The Fortress had an essential role in protecting the Hungarian king from the Ottomans and Tartars' invasion, coming from Wallachia through Rucar Pass. That's the reason why the inhabitants of Brasov built the Castle on their own work and expenses.

Iancu de Hunedoara fortified Transylvania's borders and also the towers of the Bran Castle. He made sure the rights of the peasants were respected by the boyars who ruled the fortress. However, there were frequent fights between merchants and boyars.

In 1498 the fortress passed under the merchant's possession and it was used mainly for treading. You should also know that it was a time when in charge of the leadership was a judge called "Judele Brasovului". Responsible for the defense of the castle was the permanent garrison: 2 guards and 10 - 20 archers and ballisters.

The boyars. had the right to collect fees from visitors and peasants. The fortress had an extra income from: selling cheese, milk and muttons and from manufacturing wood. The peasants fought against the aristocracy for several times. In 1514 they refused to take action against Gheorghe Doja.

In the 18th century the fortress was the house of the Austrians frontier guards. In 1836 Bran became the official border and the defense role of the fortress was no longer a priority. In 1920, the Brasov Town council donated Bran Castle to Queen Maria of Great Romania, who lived there with the royal family till 1947. Since 1947 the Castle is opened as a museum.

The building of Bran Castle started somewhere around the year 1378. The constructors somehow succeeded in combining wood with the rock brought from Magura Branului.

The castle had a protective and commercial purpose. It had two rows of walls closing the passing towards South. They were made in stone and brick. Only few traces of the initial defense position still exist.

The undersized building of the ancient Post Office had a pit with 6-8 rooms and a cellar also used as prison. It hasn't been preserved.

At that time the fortress comprised the exterior wall, the donjon, the round tower and the gate's tower. The wall was built in stone blocks and bricks and had rectangular fire holes as had all Transylvanian fortresses. The donjon was located on the North side and comprised four floors and only two chambers. On the top there was an observation point. Since 1593 the round tower has a circular section. At its pit the ancient inhabitants used to deposit the gun powder. The first and the second floor comprised few chambers. Initially the gate's tower was round, but it was rebuilt in 1625 in rectangular shape. The ancient gate was blocked with beams. The only way of reaching this entrance was by climbing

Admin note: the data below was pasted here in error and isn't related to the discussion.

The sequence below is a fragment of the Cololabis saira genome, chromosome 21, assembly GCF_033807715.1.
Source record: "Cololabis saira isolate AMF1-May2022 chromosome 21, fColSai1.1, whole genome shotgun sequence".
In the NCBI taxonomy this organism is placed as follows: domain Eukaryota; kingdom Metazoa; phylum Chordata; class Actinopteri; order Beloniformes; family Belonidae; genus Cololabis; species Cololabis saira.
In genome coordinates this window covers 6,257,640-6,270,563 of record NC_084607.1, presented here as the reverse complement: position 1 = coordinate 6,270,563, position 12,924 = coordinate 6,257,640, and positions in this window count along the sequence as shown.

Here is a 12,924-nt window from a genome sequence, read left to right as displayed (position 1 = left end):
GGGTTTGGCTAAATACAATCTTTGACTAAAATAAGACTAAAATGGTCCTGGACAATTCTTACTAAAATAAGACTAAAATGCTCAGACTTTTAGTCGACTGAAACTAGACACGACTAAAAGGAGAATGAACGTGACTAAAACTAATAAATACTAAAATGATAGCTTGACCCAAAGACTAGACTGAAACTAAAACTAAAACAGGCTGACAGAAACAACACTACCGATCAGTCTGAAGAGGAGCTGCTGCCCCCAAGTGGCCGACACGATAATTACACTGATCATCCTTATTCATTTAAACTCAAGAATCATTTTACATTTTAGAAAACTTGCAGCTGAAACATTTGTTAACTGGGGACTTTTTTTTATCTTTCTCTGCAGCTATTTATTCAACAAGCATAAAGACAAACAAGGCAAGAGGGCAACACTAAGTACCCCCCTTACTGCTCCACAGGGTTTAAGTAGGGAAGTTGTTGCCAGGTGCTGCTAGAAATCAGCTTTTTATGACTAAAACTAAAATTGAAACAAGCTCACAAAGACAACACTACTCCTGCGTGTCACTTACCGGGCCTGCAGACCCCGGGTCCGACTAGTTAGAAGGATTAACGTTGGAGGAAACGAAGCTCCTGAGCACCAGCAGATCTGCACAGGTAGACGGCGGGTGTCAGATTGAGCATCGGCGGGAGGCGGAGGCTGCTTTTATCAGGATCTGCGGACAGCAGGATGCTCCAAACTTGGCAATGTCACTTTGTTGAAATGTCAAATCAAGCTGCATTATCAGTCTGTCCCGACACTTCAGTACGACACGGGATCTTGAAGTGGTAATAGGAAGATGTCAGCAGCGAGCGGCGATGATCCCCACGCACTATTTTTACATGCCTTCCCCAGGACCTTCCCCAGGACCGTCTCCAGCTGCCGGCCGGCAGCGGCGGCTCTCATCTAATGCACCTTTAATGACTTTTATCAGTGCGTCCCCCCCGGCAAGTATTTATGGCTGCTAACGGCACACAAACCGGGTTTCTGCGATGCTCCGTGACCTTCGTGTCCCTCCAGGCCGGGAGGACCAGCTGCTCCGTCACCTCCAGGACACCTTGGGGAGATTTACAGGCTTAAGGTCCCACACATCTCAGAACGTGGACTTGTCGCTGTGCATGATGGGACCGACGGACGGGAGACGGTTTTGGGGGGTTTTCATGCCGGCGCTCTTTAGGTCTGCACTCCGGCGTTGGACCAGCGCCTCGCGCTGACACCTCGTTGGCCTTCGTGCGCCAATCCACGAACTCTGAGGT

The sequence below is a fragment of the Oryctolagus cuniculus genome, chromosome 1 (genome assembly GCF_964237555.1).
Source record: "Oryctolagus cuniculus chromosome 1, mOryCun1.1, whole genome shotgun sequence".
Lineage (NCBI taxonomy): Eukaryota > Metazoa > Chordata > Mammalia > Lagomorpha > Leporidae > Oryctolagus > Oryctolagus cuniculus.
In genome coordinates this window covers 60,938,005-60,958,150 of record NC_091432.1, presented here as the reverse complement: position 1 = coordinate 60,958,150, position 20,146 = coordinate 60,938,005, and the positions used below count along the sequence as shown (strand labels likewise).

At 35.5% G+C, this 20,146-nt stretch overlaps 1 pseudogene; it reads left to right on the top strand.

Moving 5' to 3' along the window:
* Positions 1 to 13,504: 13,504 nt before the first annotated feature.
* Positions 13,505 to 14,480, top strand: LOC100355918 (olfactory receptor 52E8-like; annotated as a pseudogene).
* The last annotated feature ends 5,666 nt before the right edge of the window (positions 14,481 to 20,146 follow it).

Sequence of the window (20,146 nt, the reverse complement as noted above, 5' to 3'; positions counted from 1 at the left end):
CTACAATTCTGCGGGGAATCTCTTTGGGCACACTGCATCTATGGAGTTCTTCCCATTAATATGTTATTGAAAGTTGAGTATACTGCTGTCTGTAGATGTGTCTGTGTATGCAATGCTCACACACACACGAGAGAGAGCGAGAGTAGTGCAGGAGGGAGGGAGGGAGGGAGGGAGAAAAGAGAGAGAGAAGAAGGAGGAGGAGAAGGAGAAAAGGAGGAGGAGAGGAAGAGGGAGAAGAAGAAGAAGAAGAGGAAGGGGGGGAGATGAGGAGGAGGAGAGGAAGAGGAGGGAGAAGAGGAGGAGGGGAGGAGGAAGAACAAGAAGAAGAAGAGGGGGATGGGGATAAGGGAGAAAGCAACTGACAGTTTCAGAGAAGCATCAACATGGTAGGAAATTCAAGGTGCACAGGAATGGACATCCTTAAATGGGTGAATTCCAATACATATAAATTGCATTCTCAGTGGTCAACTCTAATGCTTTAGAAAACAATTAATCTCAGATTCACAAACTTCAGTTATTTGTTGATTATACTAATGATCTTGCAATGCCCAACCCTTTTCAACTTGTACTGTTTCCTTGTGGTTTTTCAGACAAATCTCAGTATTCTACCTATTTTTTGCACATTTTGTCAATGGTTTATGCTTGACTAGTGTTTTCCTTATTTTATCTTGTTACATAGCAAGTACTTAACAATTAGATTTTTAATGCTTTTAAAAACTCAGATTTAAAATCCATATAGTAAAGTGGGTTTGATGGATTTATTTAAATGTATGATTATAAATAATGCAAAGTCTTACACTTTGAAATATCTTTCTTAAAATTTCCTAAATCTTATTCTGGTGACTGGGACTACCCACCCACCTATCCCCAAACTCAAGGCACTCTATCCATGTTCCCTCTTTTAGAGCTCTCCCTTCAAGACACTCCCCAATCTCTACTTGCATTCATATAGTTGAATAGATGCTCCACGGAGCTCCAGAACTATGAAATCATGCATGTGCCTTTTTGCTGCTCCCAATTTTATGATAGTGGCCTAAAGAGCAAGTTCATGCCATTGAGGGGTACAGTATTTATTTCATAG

While centuries passed by changes have been made to the castle. In the 16th century the wax-paper from the windows was replaced with glass and the shingle from the roof with tile. Many of the changes and reparations have been made by the prince Gabriel Bethlen. He added another rectangular tower, a square tower with two floors and the actual gate. The old observatory tower, dated 1622, shows the Romanian architectural style. At that time the villagers's houses were located on the North side of the castle. On the first floor there was a vestibule, a big dinning room, a kitchen and under the stairs a small room where they kept the gun powder. The second level comprised also a vestibule, a small chamber with a door towards the new tower, a room with short beams, a small room and a corridor made in wood (the exit towards the courtyard).

During 1920-1930 other changes have been made. The fire holes turned into windows, the well into the elevator's room and the stoves into fireplaces. There have been added towers to the stairs and it was built in wood the fourth floor.

Many legends are connected with Bran Castle. It is said the castle belonged to Count Dracula (Vlad Tepes), but nobody has any proof. Vlad Tepes lived only for a short time in the castle and only as a guest. What is really true is that Bran Castle conjures up the perfect Gothic fairy-tale image of a Transylvanian castle and as a result draws crowds of tourists from far and wide.